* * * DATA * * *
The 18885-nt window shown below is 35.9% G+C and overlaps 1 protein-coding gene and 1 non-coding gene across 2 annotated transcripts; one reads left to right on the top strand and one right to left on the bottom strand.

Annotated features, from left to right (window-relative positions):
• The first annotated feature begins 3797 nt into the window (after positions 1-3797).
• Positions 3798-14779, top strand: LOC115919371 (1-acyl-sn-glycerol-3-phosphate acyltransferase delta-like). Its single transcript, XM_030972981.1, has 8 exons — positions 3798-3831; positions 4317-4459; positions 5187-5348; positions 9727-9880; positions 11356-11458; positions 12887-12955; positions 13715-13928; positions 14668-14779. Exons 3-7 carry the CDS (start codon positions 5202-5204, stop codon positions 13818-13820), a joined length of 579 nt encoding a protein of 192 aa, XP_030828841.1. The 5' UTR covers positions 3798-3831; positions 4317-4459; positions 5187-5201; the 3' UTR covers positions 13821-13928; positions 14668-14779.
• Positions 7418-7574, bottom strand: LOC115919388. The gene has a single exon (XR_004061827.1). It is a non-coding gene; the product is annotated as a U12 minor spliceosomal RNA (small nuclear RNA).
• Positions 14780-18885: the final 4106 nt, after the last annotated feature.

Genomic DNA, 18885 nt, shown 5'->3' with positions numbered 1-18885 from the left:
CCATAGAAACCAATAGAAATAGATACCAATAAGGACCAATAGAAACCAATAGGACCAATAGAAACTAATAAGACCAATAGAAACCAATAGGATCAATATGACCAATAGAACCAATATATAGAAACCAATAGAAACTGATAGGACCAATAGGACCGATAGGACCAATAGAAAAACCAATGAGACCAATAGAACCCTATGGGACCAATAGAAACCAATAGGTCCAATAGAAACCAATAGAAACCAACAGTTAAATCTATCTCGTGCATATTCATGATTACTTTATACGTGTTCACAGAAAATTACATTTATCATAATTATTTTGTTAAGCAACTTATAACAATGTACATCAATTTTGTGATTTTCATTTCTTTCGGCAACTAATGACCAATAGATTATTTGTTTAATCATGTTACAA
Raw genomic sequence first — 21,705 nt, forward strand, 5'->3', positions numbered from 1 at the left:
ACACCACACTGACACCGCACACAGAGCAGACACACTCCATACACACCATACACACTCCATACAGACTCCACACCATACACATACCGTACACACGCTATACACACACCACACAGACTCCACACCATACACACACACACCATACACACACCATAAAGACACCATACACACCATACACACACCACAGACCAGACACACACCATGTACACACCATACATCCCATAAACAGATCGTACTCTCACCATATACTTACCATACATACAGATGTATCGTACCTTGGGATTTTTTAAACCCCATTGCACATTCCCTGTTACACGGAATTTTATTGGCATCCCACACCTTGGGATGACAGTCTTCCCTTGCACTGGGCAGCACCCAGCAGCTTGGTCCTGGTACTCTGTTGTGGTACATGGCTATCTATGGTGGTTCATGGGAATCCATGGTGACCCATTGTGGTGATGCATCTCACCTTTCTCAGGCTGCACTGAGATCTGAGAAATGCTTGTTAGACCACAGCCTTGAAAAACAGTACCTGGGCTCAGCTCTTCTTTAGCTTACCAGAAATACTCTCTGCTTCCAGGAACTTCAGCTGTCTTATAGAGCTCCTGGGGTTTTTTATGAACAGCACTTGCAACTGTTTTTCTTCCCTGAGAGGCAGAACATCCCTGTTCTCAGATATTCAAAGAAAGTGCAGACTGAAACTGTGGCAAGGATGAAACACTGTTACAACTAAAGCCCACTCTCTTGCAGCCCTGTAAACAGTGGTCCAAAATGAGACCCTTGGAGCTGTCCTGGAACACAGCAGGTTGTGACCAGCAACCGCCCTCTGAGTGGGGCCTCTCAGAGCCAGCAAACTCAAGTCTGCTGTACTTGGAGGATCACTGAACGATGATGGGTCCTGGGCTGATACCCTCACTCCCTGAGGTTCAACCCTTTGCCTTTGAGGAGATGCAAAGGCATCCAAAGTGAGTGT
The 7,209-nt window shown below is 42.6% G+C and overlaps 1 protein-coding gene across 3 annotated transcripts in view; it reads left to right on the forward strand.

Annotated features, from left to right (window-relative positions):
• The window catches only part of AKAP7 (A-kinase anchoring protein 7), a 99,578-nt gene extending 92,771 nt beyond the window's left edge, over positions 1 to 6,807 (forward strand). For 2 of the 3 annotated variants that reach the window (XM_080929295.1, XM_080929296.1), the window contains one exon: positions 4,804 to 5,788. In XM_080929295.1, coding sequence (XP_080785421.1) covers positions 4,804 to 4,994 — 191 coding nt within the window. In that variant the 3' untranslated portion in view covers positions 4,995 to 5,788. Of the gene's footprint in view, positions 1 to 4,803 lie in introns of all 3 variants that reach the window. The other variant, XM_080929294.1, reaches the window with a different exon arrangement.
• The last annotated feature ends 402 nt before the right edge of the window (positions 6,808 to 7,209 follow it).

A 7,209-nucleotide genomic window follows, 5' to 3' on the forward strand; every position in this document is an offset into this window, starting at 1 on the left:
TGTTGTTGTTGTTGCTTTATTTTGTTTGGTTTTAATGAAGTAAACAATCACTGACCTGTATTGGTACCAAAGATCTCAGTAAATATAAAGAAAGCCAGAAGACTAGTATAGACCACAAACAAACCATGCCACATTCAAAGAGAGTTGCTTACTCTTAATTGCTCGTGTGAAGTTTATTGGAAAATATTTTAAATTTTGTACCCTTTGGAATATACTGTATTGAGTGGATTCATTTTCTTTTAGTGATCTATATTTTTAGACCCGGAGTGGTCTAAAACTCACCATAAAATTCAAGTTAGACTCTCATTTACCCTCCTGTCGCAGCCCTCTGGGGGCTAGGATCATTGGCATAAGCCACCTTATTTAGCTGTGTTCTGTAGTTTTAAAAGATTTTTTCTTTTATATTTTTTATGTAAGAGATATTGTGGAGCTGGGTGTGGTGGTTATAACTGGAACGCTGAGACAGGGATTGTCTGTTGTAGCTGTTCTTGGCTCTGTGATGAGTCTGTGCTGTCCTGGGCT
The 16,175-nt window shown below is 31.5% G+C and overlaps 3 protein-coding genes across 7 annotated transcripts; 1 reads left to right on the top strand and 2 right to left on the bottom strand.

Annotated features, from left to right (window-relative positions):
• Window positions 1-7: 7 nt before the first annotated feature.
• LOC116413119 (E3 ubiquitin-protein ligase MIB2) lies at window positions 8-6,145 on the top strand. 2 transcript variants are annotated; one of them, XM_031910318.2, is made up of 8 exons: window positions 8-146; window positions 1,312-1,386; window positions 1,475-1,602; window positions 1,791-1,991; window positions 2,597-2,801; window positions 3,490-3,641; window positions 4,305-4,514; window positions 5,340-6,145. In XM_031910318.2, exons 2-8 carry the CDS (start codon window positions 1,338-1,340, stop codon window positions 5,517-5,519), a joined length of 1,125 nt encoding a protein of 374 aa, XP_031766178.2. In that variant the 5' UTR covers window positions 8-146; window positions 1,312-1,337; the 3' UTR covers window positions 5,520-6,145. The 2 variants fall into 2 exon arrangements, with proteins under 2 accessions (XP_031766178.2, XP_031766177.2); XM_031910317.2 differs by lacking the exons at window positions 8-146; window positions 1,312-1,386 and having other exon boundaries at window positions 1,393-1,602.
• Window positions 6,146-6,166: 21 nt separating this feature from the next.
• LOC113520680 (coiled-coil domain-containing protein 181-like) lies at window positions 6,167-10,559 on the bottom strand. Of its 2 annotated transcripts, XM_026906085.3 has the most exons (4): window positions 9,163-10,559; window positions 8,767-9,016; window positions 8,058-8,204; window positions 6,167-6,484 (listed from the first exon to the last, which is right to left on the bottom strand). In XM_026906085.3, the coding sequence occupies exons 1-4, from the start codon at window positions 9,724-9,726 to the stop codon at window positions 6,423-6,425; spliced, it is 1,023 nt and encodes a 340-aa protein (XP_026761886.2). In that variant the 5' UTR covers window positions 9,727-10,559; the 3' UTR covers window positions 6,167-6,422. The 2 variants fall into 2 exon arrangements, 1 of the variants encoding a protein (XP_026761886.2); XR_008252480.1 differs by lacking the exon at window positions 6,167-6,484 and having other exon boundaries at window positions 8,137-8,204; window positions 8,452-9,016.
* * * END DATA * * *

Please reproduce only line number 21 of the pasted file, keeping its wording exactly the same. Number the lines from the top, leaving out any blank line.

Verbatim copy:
• Window positions 6,146-6,166: 21 nt separating this feature from the next.